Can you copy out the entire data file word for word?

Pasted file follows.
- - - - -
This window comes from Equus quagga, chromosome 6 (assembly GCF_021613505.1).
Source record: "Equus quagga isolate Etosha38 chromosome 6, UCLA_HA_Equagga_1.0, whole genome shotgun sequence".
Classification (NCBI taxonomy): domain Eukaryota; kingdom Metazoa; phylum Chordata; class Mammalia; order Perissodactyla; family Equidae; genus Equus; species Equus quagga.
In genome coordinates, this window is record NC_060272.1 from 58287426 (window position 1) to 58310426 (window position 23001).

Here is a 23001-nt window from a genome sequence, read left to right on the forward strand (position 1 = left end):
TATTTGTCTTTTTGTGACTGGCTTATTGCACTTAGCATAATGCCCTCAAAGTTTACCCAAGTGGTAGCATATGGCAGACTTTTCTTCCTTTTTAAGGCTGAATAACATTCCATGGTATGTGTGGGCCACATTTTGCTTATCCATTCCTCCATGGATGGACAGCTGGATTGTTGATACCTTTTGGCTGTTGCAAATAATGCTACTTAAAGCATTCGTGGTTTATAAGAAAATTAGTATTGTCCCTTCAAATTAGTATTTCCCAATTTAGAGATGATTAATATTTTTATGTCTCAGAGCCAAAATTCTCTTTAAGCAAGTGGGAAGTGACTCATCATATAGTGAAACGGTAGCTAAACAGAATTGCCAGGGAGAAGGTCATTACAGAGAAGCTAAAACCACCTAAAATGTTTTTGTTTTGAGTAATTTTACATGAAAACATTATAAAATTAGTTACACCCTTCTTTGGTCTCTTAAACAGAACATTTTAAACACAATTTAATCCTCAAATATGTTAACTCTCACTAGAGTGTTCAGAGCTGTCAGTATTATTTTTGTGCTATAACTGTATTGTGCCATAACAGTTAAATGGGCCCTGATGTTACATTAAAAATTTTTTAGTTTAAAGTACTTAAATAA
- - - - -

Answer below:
This window comes from Equus quagga, chromosome 6 (assembly GCF_021613505.1).
Source record: "Equus quagga isolate Etosha38 chromosome 6, UCLA_HA_Equagga_1.0, whole genome shotgun sequence".
Classification (NCBI taxonomy): domain Eukaryota; kingdom Metazoa; phylum Chordata; class Mammalia; order Perissodactyla; family Equidae; genus Equus; species Equus quagga.
In genome coordinates, this window is record NC_060272.1 from 58287426 (window position 1) to 58310426 (window position 23001).

Here is a 23001-nt window from a genome sequence, read left to right on the forward strand (position 1 = left end):
TATTTGTCTTTTTGTGACTGGCTTATTGCACTTAGCATAATGCCCTCAAAGTTTACCCAAGTGGTAGCATATGGCAGACTTTTCTTCCTTTTTAAGGCTGAATAACATTCCATGGTATGTGTGGGCCACATTTTGCTTATCCATTCCTCCATGGATGGACAGCTGGATTGTTGATACCTTTTGGCTGTTGCAAATAATGCTACTTAAAGCATTCGTGGTTTATAAGAAAATTAGTATTGTCCCTTCAAATTAGTATTTCCCAATTTAGAGATGATTAATATTTTTATGTCTCAGAGCCAAAATTCTCTTTAAGCAAGTGGGAAGTGACTCATCATATAGTGAAACGGTAGCTAAACAGAATTGCCAGGGAGAAGGTCATTACAGAGAAGCTAAAACCACCTAAAATGTTTTTGTTTTGAGTAATTTTACATGAAAACATTATAAAATTAGTTACACCCTTCTTTGGTCTCTTAAACAGAACATTTTAAACACAATTTAATCCTCAAATATGTTAACTCTCACTAGAGTGTTCAGAGCTGTCAGTATTATTTTTGTGCTATAACTGTATTGTGCCATAACAGTTAAATGGGCCCTGATGTTACATTAAAAATTTTTTAGTTTAAAGTACTTAAATAA